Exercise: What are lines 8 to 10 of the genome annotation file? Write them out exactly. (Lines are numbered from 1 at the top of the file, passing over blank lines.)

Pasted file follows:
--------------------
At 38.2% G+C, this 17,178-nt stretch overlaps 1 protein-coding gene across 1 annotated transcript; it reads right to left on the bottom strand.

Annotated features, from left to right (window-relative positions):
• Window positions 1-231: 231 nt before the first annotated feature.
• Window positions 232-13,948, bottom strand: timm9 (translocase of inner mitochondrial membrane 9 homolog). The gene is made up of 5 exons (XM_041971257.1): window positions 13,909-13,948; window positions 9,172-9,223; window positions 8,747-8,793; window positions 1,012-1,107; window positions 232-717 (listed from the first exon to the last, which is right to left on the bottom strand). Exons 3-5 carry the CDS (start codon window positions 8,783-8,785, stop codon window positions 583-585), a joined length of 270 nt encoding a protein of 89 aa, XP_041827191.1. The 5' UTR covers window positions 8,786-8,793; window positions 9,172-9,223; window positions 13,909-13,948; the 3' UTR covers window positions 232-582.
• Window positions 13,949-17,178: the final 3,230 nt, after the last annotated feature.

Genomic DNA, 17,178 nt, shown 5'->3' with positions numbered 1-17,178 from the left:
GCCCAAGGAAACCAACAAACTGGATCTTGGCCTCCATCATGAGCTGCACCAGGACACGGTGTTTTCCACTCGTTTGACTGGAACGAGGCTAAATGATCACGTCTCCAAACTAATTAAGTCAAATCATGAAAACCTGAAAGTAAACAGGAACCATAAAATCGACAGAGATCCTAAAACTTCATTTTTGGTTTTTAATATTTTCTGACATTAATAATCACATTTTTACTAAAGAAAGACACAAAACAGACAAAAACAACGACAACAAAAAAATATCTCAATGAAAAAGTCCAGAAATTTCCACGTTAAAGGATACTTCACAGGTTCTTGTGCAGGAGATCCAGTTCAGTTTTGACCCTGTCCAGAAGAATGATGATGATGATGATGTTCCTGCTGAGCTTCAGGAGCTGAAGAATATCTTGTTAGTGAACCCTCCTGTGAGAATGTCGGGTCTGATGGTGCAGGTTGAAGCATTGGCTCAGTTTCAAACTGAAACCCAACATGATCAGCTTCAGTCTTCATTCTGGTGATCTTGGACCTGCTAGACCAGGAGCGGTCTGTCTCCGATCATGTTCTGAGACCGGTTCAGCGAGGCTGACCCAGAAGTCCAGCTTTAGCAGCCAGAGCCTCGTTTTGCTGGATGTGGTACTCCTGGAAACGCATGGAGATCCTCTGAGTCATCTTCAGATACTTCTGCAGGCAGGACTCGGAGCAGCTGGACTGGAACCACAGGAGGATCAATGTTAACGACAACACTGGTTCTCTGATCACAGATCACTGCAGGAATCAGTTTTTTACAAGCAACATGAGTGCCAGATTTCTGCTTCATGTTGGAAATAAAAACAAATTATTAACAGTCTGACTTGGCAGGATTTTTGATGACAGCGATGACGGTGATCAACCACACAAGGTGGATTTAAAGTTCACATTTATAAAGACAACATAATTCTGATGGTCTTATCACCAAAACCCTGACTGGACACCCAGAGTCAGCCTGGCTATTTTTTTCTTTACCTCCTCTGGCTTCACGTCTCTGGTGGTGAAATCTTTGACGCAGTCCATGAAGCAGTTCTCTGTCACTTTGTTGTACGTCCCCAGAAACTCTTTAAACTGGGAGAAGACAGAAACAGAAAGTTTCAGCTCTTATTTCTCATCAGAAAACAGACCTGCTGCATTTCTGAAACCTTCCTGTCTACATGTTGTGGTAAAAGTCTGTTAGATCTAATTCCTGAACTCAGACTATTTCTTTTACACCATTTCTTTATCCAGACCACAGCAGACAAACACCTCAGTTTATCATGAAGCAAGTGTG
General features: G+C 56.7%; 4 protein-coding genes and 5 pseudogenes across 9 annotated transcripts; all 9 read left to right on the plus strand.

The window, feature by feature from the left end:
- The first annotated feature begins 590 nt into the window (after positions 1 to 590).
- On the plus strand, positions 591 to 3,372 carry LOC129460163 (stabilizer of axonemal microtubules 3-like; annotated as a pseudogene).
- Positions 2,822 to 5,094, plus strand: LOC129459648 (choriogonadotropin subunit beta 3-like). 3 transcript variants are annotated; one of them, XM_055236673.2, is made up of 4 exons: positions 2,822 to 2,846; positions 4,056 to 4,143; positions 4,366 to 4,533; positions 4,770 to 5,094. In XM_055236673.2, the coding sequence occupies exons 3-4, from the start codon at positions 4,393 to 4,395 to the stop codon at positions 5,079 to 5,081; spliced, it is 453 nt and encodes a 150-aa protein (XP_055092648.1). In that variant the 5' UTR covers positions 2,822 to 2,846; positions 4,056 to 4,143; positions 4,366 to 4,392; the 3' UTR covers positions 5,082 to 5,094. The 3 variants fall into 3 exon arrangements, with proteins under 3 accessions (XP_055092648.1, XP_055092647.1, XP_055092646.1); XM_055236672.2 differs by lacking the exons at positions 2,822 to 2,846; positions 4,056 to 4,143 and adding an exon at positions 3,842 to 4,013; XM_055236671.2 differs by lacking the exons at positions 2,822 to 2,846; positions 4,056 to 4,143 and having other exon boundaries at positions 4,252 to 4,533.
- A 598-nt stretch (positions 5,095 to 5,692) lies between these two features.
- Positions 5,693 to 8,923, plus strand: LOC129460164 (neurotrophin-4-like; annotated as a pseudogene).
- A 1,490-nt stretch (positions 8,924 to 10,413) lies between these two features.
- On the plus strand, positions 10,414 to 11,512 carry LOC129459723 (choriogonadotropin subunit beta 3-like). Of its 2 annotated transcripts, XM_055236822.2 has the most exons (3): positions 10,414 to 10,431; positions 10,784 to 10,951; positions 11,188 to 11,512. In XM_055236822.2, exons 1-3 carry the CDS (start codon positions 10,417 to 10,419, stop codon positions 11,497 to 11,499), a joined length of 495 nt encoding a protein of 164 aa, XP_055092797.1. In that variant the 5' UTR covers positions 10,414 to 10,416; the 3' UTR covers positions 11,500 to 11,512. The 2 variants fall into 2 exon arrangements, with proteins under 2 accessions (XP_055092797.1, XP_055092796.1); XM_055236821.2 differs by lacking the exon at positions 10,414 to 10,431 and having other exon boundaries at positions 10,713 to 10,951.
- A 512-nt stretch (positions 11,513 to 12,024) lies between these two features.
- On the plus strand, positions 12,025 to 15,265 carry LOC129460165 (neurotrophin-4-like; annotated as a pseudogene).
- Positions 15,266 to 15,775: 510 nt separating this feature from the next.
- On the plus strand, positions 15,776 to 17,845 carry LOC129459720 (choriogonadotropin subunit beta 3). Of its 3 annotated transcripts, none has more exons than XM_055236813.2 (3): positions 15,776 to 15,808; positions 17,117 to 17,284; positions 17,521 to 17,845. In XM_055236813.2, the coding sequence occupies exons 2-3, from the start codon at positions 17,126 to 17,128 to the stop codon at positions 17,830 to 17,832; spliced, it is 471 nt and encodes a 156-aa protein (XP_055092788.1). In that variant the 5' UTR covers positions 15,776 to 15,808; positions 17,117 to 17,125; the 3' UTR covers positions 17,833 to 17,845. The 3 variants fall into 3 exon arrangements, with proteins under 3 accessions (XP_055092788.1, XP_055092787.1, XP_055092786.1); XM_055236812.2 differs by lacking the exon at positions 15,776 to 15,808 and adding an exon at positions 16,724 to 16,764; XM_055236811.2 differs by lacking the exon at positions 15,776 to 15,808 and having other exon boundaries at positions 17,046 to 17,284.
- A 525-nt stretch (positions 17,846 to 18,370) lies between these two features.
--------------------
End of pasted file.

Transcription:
General features: G+C 56.7%; 4 protein-coding genes and 5 pseudogenes across 9 annotated transcripts; all 9 read left to right on the plus strand.

The window, feature by feature from the left end:
- The first annotated feature begins 590 nt into the window (after positions 1 to 590).